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Epidemiology of Gastroenteritis on Cruise Ships, 2001-2004: The Impact of Noroviruses

Cramer E, Blanton C, Browne L, Vaughan G, Bopp C, Forney D

Abstract

Background:

The incidence of diarrheal disease among cruise ship passengers declined from 29.2 cases per 100,000 passenger days in 1990 to 16.3 per 100,000 passenger days in 2000. In 2002, the Vessel Sanitation Program of the Centers for Disease Control and Prevention reported 29 outbreaks (3% or more passengers ill) of acute gastroenteritis on cruise ships, an increase from 3 the previous year. This analysis of gastroenteritis on cruise ships, conducted in 2005, details the increase in outbreak incidence rates during 2001 through 2004.

Methods:

Using Gastrointestinal Illness Surveillance System data, investigators evaluated incidence rates of gastroenteritis on cruise ships calling on U.S. ports, carrying 13 or more passengers, by cruise length and reporting region during the study period. The investigators also evaluated the association between inspection scores, and gastroenteritis incidence and the frequency of outbreaks in 2001 through 2004.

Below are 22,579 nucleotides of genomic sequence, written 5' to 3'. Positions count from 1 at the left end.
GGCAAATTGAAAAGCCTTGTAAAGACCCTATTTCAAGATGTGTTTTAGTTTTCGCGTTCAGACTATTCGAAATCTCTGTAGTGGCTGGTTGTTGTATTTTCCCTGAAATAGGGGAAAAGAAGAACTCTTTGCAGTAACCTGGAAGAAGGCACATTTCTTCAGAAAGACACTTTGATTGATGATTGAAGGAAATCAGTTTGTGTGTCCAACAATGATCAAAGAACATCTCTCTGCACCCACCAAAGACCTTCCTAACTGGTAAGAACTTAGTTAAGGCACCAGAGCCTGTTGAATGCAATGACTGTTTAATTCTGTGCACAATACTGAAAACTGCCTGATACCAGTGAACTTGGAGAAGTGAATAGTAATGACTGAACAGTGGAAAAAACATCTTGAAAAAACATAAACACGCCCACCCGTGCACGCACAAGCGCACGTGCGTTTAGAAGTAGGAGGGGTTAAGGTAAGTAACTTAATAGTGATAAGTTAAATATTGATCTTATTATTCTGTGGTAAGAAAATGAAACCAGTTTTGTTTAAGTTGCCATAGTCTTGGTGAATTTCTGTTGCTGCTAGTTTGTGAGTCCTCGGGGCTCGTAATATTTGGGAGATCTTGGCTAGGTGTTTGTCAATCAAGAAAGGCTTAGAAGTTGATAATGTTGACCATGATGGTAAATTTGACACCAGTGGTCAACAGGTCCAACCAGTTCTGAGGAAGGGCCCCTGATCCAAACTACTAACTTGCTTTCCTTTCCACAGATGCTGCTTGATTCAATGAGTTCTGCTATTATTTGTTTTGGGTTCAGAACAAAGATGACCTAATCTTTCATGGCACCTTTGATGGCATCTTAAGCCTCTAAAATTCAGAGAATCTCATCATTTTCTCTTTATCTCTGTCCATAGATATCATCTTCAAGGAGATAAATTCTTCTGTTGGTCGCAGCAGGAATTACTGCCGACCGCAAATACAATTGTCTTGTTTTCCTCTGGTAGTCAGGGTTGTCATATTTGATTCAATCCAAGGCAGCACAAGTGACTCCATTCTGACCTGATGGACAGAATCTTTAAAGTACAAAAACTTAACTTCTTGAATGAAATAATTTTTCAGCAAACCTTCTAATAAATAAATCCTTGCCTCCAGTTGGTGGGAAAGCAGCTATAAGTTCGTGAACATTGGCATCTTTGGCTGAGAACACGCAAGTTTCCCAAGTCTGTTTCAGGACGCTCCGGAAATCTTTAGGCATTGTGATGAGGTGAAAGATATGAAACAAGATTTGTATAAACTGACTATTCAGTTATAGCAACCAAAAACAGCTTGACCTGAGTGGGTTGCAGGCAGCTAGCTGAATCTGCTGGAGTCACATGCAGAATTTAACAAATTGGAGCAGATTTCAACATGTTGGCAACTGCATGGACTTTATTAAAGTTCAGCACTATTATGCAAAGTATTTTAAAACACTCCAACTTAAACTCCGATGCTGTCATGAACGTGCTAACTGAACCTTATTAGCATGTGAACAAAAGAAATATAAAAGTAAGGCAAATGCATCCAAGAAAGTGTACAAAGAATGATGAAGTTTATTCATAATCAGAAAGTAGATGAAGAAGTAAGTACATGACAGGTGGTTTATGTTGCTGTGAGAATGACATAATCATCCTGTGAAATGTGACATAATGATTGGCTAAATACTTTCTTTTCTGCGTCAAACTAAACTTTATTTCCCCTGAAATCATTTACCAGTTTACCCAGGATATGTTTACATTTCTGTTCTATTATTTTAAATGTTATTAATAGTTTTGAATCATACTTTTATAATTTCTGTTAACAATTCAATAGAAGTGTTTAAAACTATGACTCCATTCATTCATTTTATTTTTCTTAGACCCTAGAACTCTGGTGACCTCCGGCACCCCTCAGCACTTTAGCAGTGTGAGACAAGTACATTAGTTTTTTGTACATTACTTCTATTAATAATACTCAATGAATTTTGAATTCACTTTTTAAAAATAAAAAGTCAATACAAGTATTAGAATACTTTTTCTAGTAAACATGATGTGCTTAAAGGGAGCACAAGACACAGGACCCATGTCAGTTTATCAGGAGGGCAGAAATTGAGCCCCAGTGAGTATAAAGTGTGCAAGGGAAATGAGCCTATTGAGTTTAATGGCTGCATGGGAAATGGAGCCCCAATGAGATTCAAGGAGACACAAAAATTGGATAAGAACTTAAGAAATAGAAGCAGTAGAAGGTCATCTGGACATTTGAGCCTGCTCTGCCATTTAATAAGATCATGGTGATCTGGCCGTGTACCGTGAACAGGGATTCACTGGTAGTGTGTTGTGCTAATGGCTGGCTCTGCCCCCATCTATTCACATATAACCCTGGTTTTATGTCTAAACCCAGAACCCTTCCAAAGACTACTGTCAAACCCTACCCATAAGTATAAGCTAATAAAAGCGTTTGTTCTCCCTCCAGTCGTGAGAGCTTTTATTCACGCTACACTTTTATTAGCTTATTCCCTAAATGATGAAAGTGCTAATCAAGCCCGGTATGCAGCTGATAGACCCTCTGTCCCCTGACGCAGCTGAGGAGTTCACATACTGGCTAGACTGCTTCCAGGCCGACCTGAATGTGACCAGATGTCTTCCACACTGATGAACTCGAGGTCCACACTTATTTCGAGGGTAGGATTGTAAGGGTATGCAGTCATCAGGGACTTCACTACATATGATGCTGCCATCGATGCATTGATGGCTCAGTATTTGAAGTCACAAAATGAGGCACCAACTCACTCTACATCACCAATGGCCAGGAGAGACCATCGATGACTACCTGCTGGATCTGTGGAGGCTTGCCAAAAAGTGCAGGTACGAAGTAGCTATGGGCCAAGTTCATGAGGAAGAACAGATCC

Results:

During the study period, the background and outbreak-associated incidence rates of passengers with acute gastroenteritis per cruise were 25.6 and 85, respectively. Acute gastroenteritis outbreaks per 1000 cruises increased overall from 0.65 in 2001 to 5.46 in 2004; outbreaks increased from 2 in 2001 to a median of 15 per year in 2002-2004. Median ship inspection scores remained relatively constant during the study period (median 95 on a 100-point scale), and were not significantly associated with either gastroenteritis incidence rates (risk ratio, 1.00; 95% confidence interval, 0.98-1.02) or outbreak frequency (Spearman's coefficient, 0.01, p = 0.84%).

Conclusion:

Despite good performance on environment health sanitation inspections by cruise ships, the expectation of passenger cases of gastroenteritis on an average 7-day cruise increased from two cases during 1990-2000 to three cases during the study period. The increase, likely attributable to noroviruses, highlights the inability of environmental programs to fully predict and prevent risk factors common to person-to-person and fomite spread of disease.

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